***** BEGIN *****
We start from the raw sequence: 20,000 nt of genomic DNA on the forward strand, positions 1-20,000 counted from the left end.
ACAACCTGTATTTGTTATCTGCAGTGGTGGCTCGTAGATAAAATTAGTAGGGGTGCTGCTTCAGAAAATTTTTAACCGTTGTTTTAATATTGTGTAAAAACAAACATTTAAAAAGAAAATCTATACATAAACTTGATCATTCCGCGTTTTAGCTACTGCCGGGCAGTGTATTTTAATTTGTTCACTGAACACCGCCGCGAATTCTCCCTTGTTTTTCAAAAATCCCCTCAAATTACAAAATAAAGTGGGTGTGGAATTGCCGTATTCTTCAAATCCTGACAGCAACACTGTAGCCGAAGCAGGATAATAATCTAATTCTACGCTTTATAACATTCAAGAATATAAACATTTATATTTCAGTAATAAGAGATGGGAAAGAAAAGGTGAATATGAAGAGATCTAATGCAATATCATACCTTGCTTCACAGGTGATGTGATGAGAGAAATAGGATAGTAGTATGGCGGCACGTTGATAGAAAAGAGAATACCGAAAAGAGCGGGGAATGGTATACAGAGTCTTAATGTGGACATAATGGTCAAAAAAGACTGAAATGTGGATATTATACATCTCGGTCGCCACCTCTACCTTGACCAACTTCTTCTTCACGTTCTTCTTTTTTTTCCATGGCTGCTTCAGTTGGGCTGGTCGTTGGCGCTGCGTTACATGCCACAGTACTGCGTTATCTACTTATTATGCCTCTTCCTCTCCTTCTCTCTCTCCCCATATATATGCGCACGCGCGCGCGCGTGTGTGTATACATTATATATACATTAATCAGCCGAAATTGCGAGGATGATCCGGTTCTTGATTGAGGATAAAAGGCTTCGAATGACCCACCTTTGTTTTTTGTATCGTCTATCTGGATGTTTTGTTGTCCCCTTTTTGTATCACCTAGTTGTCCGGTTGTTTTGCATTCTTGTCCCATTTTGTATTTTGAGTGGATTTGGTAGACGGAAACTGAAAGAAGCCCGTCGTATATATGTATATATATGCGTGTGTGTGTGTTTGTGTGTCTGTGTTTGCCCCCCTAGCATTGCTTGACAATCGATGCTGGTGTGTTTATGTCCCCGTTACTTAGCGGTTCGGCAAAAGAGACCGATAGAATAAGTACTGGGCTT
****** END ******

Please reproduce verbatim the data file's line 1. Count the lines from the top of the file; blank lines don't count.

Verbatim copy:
We start from the raw sequence: 20,000 nt of genomic DNA on the forward strand, positions 1-20,000 counted from the left end.